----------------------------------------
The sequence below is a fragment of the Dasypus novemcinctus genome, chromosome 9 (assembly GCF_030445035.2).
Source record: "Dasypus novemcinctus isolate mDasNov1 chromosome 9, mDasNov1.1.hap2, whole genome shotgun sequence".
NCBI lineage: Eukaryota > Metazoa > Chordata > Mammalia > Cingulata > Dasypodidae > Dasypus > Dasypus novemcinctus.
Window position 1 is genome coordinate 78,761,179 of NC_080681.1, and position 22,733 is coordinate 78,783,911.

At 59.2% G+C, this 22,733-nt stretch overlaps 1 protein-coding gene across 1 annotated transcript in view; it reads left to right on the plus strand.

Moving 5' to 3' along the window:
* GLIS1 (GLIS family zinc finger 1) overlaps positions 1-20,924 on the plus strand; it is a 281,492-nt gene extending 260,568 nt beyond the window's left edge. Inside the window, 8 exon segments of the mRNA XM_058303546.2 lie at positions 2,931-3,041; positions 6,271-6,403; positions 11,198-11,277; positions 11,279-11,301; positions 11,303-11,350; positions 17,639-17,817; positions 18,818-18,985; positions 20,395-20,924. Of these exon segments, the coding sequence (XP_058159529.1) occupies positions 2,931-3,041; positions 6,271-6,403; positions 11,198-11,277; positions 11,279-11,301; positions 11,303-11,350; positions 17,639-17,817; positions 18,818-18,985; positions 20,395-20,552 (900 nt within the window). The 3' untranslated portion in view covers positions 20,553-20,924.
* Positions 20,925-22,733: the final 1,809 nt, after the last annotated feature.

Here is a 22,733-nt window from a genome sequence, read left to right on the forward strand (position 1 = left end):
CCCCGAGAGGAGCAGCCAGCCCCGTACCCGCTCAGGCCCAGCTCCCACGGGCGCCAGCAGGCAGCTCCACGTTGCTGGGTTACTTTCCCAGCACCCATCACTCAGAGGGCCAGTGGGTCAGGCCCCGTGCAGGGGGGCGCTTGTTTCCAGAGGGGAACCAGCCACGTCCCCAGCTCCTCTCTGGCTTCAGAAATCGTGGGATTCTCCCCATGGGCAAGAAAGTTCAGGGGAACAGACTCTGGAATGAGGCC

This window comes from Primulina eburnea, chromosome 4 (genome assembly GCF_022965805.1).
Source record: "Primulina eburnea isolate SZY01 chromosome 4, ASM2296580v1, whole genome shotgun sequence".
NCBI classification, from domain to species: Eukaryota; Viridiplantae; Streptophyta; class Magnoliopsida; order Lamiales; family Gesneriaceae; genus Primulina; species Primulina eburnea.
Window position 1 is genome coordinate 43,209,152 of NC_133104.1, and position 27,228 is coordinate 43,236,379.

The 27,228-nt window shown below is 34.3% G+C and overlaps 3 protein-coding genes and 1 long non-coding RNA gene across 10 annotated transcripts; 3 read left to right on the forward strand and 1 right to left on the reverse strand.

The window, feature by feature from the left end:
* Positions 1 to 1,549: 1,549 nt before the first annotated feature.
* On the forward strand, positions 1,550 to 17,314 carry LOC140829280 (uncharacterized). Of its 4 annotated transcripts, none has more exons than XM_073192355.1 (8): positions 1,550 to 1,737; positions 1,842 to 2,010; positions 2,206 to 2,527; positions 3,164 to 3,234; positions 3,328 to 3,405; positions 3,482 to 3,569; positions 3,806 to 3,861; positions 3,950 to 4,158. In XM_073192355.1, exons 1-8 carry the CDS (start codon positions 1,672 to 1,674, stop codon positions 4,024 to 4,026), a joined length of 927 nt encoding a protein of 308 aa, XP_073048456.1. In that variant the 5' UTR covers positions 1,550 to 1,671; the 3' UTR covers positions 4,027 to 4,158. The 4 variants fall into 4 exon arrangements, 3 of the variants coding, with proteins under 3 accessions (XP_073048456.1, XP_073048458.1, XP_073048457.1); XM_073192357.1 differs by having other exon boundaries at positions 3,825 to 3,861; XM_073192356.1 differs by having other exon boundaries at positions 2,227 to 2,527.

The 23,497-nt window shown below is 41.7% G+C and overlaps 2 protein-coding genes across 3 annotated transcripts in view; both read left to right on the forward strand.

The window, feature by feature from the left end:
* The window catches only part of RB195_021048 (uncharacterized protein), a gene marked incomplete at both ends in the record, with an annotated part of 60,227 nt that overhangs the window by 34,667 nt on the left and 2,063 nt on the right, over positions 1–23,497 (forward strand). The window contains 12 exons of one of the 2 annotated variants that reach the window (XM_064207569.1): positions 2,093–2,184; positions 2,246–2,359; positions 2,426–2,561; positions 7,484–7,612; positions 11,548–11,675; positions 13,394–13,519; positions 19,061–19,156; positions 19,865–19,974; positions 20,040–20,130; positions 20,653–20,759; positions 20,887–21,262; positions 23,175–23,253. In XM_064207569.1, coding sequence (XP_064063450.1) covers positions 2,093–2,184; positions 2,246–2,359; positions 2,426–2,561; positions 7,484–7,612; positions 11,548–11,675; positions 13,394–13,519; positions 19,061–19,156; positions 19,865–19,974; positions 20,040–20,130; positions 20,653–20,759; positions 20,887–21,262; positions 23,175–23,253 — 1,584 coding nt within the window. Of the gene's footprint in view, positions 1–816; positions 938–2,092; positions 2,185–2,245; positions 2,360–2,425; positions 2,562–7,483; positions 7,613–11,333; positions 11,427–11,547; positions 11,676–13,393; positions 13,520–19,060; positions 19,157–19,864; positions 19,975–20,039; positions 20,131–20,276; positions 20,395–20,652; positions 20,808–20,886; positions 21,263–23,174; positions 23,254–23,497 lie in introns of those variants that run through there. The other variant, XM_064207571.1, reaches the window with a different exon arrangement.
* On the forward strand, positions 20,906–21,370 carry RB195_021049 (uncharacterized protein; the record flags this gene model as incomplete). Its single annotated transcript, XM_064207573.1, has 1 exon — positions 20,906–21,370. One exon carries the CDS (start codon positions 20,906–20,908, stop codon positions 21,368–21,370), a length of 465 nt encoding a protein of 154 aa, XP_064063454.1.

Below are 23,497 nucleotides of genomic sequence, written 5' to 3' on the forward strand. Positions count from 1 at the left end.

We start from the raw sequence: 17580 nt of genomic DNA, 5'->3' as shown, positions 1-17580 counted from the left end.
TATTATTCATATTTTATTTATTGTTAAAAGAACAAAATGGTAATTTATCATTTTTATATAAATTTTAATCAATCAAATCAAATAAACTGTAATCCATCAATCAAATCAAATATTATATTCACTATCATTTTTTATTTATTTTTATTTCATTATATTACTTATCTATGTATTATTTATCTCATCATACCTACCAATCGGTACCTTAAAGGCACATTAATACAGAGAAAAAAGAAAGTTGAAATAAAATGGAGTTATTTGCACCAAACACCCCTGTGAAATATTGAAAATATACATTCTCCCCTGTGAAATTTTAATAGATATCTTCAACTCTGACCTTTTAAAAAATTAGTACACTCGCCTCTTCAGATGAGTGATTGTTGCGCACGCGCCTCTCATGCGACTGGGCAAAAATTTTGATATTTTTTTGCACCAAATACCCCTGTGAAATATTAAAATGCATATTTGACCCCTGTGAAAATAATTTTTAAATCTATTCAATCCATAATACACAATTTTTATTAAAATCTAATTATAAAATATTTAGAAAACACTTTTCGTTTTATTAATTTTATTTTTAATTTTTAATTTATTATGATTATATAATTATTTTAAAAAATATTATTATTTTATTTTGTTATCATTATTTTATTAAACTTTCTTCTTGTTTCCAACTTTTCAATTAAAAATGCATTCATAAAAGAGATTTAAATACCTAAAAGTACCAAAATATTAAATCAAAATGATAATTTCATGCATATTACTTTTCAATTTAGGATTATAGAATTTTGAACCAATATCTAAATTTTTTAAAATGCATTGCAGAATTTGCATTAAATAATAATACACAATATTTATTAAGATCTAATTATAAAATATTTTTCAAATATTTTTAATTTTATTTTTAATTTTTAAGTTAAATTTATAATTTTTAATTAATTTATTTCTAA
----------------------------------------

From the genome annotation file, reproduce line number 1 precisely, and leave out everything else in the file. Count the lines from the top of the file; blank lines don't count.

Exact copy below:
The sequence below is a fragment of the Dasypus novemcinctus genome, chromosome 9 (assembly GCF_030445035.2).